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Website Content: What Healthcare Marketers can learn from WebMD

WebMD suffered a serious blow this week. But whether it will cripple the company or not remains to be seen.

WebMD the health-information website

It turns out that highly commercialized content is one of the charges leveled against the health-information website. Critics and users alike have complained that the company is a ‘drug pusher’, putting out content that steers consumers towards drugs manufactured by advertisers such as Eli Lilly.

But social media also hurt WebMD:

Although they receive over 107 million unique visitors each month, and total traffic of 2.24 billion page views in the third quarter of 2011, WebMD revenues fell about 10% to  $20million. Experts and trend strategists suggest that consumers are turning to other sources for medical information i.e. social media.

In fact a recent survey from health-care research firm National Research found that:
“96% of the nearly 23,000 consumers it surveyed use Facebook to gather information about health care, with 28% using YouTube and 22% using Twitter. Hospitals, health-care providers and private insurers also are seeing social media as a tool to engage consumers.” 

WebMD’s content malfunction

Despite having some great resources such as symptom checker, a medical dictionary and Pill Identification Tool there are some content issues that make it less user-friendly:

  •  The site has become tougher to navigate. Numerous ads and banners make for a more noisy and distracting environment.
  • Too much content makes it confusing for users to quickly find what they’re looking for. E.g. Searching for a migraine solution is like searching for a needle in a haystack – should one start with symptom checker, Health A-Z or Health Conditions?
  • The site desperately needs to be re-designed so that it is more focused on consumers rather than advertisers.
  • Outdated content is an issue. Case in point – on the Expert blog ‘Recent Posts’ are dated October 2011 (as of this writing).
  • Given that more people are using the Internet to gather information about their healthcare needs, I think not having a live doctor online to answer questions and give general advice is a missed opportunity.

Healthcare marketers take note

Given the high expectations that consumers have for relevant and engaging content, healthcare organizations have to think long and hard about the way they communicate on their websites.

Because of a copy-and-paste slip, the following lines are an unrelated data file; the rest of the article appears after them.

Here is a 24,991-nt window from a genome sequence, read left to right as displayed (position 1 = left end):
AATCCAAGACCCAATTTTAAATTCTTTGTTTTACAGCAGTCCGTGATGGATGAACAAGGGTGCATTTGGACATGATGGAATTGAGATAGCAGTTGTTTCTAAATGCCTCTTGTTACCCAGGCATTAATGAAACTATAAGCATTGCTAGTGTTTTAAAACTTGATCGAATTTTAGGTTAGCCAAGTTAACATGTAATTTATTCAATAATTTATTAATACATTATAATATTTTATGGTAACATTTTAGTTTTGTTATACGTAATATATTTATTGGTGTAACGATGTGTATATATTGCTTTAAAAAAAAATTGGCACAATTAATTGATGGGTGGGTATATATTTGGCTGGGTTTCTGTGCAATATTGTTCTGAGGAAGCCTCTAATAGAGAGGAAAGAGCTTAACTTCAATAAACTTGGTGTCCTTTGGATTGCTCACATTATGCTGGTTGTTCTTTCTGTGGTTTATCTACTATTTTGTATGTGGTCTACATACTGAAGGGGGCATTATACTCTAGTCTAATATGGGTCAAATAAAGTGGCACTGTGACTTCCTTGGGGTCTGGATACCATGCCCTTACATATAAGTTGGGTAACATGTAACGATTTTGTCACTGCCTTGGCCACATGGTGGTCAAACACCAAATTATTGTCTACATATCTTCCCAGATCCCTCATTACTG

Providing relevant and easily accessible content is no longer an option. Healthcare marketers will need to review and analyse their website content to figure out if their sites are meeting visitor’s needs and offering applications and features they add value to users.

What are your thoughts? Do you think WebMD’s content is showing signs of poor health? Speak your mind 🙂



  1. They are most definitely showing signs of poor digital health. They definitely need to hire someone to manage their content better (recent posts in October last year???), and to rework their User Experience. The website needs some REAL work, and they better scramble fast to fix this mess.

    • Anonymous says:

      Hi Dustin,

      Yes the ‘recent’ posts dating back to October were in the Experts blog. Of course they also have other blogs that have more recent articles, but that oversight on one of their blogs does (as you say) show signs of poor content health. And of course you’re right about having a content manager to oversee all aspects of their website. This is also a good practice for all brands that use content to attract customers.

  2. It’s not just WebMD, I’ve warned several major medical news publishers about their advertising taking over content. When you look at what’s above the fold – at minimum 70% of the content should be unique and engaging, but the current practices of publishers is 70% ads while there’s a narrow column in the middle for the actual content.

    In this review, there were 6 medical news publishers. They all responded with the same message, “the medical communications and pharmaceutical advertising companies (the ones that actually decide about placement of ads on websites) have no problem with this as long as they get more eyeballs on their products” – Some publishers even stuff 2-3 ads FROM THE SAME PHARMA COMPANY on the page to count for 2-3 ad views.

    And most of the content is crap anyway. Written hastily and without much thought.

    • Anonymous says:

      You’re so right Simon. I believe that 2012 is the year that content marketing will make a big mark (look at the direction Coca Cola is taking). And if medical companies don’t do something about the content they’re putting out there, many of them will learn the same lesson that WebMD has.

      It’s interesting that you mention their main objective being ‘eyeballs on their products.’ What they’re not willing to hear is that as soon as consumers feel they can get more interesting content elsewhere, these websites will quickly lose the very eyeballs that they covet.

      But continue the good job you’re doing in educating them on the importance of good content. It’s just a matter of time before they come around.

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